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Kyle Busch makes no secret of the fact that he's happy only when he's winning. But it's hard to believe that his fourth-place finish in Monday's Sprint Cup race at Watkins Glen, N.Y., didn't raise his spirits at least a little. The Shrub, who won three of the first 10 races in 2009, had been in a dismal slump—only two top 10 finishes in 10 starts—entering last weekend. Now with only four races left in the regular season, Busch is 13th in the points standings, 58 short of the 12th and final Chase spot. There's no reason to panic. Not yet, anyway.
Busch's stormy temperament has factored into his disappointing summer. When missing spring rubbers created handling problems that led to a 33rd-place finish at Chicago last month, he essentially threw in the towel midrace, responding to crew chief Steve Addington's radioed questions about the car's performance with comments like, "I don't care what you do. It's a piece of junk."
Busch has since vowed—again—to try to control his anger, but that promise seemed empty after his qualifying lap at the Glen last Friday. His time was good enough for the eighth spot on the grid, but his bobble in the tricky bus-stop turn cost him, and he was fuming as he climbed from his car. He threw the steering wheel into the cockpit, snatched a cap from the hand of his p.r. rep and let fly with an expletive at the prospect of doing more than one postqualifying interview.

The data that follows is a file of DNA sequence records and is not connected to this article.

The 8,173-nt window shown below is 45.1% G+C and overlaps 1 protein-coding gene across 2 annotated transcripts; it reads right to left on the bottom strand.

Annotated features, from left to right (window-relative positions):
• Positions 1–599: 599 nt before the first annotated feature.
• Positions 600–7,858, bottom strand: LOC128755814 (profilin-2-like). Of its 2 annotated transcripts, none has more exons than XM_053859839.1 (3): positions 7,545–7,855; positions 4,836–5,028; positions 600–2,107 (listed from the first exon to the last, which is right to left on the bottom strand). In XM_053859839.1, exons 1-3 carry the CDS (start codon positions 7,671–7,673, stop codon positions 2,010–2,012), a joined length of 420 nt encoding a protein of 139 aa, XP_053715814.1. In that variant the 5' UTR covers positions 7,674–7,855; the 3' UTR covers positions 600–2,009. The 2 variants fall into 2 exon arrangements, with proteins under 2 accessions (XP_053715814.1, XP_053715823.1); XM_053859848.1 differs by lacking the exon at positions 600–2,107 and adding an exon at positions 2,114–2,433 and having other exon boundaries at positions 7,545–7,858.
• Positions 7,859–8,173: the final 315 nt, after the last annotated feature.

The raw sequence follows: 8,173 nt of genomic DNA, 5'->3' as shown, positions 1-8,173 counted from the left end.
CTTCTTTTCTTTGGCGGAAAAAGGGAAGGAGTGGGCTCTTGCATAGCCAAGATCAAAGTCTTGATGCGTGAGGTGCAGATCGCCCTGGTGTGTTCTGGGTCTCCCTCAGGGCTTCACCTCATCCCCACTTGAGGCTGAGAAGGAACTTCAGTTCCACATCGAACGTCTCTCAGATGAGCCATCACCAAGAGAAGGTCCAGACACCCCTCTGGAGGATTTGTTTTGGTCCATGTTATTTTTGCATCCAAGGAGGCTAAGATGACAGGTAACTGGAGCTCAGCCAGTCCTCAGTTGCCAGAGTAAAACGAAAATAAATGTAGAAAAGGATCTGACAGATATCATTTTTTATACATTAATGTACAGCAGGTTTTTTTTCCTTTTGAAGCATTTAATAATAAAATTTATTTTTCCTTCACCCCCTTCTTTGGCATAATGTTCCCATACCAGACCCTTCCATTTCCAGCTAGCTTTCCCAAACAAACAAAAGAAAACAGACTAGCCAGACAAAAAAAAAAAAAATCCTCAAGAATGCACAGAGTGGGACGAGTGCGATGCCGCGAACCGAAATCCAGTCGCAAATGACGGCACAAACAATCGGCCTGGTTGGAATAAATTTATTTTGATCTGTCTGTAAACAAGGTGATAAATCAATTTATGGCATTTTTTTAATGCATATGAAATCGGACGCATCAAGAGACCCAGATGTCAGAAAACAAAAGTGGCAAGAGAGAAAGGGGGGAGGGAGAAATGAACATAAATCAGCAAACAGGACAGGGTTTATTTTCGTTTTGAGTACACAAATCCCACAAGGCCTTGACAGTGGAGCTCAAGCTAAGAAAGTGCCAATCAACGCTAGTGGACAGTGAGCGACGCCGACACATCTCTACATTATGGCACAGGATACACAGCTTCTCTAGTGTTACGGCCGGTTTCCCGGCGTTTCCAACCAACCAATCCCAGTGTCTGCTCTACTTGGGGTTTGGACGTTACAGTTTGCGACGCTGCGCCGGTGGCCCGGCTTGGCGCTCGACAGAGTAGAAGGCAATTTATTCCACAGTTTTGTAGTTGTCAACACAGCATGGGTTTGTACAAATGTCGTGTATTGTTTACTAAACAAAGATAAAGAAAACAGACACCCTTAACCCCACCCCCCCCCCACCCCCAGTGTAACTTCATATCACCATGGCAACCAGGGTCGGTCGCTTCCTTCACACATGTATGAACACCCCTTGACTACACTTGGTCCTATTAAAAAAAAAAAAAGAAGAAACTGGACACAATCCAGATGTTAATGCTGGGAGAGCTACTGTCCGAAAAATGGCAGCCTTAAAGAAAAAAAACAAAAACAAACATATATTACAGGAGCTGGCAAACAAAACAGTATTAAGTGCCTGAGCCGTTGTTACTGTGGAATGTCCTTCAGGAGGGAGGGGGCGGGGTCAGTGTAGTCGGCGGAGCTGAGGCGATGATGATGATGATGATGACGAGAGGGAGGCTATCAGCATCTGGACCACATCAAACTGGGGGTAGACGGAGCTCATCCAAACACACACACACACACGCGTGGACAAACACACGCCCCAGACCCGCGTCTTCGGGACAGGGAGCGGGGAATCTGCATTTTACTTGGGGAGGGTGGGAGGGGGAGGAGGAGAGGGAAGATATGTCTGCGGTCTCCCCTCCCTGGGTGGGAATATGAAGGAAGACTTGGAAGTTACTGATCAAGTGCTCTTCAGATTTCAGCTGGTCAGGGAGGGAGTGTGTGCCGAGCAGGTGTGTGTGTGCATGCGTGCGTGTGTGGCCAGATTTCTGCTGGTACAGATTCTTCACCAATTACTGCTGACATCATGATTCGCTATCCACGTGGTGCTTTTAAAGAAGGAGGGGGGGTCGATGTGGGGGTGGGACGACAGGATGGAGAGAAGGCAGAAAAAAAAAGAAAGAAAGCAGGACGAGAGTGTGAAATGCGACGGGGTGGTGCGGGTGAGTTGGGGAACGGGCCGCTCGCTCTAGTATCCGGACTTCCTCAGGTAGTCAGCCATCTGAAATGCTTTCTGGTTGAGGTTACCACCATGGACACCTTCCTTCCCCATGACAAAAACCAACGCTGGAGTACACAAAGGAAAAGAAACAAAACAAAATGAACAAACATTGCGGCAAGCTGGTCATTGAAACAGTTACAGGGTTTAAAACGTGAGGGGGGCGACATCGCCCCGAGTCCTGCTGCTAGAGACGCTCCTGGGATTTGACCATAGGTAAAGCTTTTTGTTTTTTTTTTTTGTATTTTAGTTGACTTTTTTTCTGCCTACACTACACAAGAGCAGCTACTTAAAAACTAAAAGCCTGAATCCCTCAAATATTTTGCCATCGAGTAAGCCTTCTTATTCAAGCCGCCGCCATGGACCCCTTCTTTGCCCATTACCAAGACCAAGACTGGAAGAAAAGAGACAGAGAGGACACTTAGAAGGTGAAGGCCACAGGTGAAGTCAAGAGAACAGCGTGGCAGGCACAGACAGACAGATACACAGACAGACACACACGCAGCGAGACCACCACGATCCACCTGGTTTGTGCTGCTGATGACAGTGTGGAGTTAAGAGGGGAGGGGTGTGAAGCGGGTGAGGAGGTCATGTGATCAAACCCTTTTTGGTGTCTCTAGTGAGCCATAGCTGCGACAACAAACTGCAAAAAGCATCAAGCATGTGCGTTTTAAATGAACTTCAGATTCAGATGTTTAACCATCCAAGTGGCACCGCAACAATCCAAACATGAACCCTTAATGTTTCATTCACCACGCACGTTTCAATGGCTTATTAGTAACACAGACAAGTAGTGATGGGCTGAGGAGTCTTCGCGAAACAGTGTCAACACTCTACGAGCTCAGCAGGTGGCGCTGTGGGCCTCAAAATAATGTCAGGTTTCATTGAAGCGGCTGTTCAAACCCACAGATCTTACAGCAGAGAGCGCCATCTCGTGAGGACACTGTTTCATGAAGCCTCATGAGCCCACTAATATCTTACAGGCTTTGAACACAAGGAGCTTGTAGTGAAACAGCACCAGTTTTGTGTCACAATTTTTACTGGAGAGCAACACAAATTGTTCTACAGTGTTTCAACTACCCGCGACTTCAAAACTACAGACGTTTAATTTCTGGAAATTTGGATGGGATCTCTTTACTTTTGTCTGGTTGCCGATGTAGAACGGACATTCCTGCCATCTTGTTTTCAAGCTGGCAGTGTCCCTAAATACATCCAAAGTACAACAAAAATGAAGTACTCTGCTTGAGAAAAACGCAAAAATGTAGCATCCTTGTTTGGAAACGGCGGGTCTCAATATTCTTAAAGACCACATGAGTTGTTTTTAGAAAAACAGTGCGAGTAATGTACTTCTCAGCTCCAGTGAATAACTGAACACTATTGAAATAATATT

"He puts so much pressure on himself," says Addington. "You lose a lot more than you win in racing, and you've got to have a driver who can turn that switch off."
Recently Busch has been on the defensive about his choice to run a full Nationwide schedule this year. He is rolling to the title in that series, leading it with six wins and riding a record run of 10 straight first- or second-place finishes, but that success seems to have come at the expense of his efforts in Cup. Busch scoffs at the notion that his Nationwide campaign is distracting and wearing on him, and while the dual-series grind is not for every driver—"I don't have enough patience to do both," says reigning Cup champion Jimmie Johnson—it's hard to argue with him. "I don't think it would be worth giving up a Nationwide championship just to walk yourself into the Chase," says Busch.
A bigger factor in his recent struggles is that the number 18 Toyota simply isn't as competitive as it was earlier in the season. Busch has led more laps in the Cup series this year (824) than every other driver but Jimmie Johnson (995), yet only 35 of those have come since his sixth-place run at Charlotte on May 25. NASCAR's ban on in-season testing has made it difficult for Addington to experiment with setups, and the team's also up against the symbiotic relationship between Hendrick Motorsports and Stewart-Haas Racing, which share performance data among their total of six teams—and combined have won seven of the last 10 races. At Joe Gibbs Racing, Busch gets information only from teammates Denny Hamlin (fifth in points after Monday's 10th-place finish) and rookie Joey Logano (19th).
With a spot in the Chase on the line, Busch will be under pressure over the next four weeks to race for points rather than victories, something he is normally loath to do. But there's one thing he dreads even more than points racing: "If you don't make the Chase," he says, "then ultimately you've run the rest of the year for nothing."
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